Thursday, August 27, 2015

Equity without Measurement is Impossible

This is a popular image demonstrating the difference between equality and equity (with equity implicitly the more desirable outcome).  Think about something though.  What does equity mean without measurement?  It's easy in the picture because we can see it, height is easily gauged by visual inspection.  But what happens if we don't know anything about height, either of the kids or the fence they all want to see over?  

To get a sense of the problem, imagine if we could only see the kids from above:

Without height, all we see are the tops of three heads and the fence in front of them.  How do we know who needs more resources and who needs less?  How do we know who can see over the fence?  Without the ability to measure height we can't answer any of those questions.  We could make some kind of guess and move resources based on that, but we wouldn't know if we were improving equity or diminishing it.  In the absence of measurement equity is impossible, even if we got lucky and lined up everything perfectly no one would know it.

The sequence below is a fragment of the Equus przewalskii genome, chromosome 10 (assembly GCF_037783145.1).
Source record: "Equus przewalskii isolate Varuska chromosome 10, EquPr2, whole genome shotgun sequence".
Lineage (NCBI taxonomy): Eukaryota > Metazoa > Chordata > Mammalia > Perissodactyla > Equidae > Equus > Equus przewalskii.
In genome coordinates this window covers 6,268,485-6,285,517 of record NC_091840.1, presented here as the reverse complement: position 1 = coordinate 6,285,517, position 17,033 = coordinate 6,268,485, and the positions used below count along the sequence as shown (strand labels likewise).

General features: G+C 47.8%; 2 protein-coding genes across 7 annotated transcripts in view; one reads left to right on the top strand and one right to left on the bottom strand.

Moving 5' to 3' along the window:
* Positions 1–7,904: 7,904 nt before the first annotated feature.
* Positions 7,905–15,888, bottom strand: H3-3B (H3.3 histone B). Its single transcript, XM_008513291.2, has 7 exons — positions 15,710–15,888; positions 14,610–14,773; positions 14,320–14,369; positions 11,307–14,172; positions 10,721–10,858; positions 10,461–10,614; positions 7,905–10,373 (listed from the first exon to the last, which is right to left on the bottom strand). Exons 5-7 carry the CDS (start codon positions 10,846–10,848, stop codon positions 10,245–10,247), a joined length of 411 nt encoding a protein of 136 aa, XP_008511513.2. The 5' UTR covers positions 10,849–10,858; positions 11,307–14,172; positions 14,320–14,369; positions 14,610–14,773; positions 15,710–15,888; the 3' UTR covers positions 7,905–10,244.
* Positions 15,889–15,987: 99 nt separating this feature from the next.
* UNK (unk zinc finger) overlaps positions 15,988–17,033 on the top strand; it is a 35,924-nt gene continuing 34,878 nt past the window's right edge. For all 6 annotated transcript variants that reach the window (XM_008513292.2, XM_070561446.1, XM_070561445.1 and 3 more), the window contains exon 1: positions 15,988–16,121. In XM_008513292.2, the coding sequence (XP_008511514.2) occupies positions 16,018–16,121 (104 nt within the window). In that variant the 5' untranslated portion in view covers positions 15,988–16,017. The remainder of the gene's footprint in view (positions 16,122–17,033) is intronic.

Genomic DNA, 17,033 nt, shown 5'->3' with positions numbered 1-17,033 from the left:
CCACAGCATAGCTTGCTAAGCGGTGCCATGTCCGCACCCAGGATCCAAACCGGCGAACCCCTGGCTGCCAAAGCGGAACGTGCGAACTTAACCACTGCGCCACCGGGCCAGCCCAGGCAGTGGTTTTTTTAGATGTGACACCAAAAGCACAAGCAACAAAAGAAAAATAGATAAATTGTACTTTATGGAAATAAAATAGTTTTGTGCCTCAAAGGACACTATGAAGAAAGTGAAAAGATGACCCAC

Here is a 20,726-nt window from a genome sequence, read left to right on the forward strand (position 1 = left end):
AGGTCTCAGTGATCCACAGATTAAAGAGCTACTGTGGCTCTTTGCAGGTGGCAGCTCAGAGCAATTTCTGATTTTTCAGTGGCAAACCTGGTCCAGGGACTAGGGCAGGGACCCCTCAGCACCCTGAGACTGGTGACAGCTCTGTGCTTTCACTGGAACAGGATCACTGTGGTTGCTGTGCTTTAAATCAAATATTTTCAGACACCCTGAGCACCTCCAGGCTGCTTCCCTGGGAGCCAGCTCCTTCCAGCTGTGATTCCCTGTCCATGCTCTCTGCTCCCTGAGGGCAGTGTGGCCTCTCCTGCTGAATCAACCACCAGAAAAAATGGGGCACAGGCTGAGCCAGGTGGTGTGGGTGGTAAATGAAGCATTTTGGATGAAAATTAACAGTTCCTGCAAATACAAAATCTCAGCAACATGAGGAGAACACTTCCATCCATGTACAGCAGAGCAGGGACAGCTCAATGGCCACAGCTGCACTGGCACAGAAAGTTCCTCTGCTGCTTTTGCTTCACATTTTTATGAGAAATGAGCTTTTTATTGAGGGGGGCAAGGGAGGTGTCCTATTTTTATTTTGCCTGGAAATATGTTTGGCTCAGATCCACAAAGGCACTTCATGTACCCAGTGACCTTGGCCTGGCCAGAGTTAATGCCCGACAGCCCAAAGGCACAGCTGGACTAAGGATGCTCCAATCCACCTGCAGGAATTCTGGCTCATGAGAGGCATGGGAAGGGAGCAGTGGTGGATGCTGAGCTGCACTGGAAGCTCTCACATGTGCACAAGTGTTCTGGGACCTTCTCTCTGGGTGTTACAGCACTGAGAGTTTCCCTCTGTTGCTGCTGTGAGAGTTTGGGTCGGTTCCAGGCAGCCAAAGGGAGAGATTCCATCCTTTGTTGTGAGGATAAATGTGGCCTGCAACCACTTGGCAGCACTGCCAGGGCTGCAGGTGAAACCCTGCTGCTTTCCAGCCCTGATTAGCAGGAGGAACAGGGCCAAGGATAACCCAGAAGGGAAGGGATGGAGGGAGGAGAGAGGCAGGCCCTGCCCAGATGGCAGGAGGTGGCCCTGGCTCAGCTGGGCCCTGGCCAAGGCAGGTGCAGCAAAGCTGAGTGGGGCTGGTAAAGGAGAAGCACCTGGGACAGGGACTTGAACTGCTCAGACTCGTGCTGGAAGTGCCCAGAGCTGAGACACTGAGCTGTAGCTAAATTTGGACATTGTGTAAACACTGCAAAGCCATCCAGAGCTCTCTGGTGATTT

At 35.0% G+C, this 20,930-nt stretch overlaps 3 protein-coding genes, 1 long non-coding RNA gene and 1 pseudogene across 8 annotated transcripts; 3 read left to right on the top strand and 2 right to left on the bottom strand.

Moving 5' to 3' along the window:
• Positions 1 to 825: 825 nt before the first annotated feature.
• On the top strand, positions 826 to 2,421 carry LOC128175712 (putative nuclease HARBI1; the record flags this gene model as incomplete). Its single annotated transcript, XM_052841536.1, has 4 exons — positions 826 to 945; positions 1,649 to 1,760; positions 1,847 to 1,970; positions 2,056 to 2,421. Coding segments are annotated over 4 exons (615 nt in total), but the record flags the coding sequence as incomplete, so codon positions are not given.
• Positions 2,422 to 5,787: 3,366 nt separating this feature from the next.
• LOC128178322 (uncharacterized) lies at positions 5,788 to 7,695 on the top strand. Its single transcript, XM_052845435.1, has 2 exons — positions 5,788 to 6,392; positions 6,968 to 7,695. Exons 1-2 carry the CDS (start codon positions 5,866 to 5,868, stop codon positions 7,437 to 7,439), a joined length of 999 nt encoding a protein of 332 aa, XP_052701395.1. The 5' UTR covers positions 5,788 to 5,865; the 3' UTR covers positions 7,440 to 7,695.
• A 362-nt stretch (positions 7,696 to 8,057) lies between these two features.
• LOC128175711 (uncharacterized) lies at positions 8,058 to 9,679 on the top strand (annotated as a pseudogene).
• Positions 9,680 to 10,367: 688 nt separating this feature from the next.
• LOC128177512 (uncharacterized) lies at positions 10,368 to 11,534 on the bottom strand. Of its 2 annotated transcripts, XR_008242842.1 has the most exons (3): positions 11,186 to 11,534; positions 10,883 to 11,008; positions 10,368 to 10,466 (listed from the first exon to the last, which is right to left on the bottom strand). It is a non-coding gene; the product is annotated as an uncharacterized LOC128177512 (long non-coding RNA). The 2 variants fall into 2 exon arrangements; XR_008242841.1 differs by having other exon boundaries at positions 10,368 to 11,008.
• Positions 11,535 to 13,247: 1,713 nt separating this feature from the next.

I bring this up because measurement in at least one area, education, is a highly contentious issue.  Opposition to testing is a mainstream movement in Portland, even promoted by School Board members.  Not infrequently, those people also claim to be concerned with equity.

Any test can be improved, and any process informed by tests can be improved.  But categorically rejecting testing, which seems to me the heart of the anti-testing movement, simply isn't compatible with a commitment to equity.  Without testing policy is necessarily blind, and equity nothing more than a good but meaningless intention.

No comments: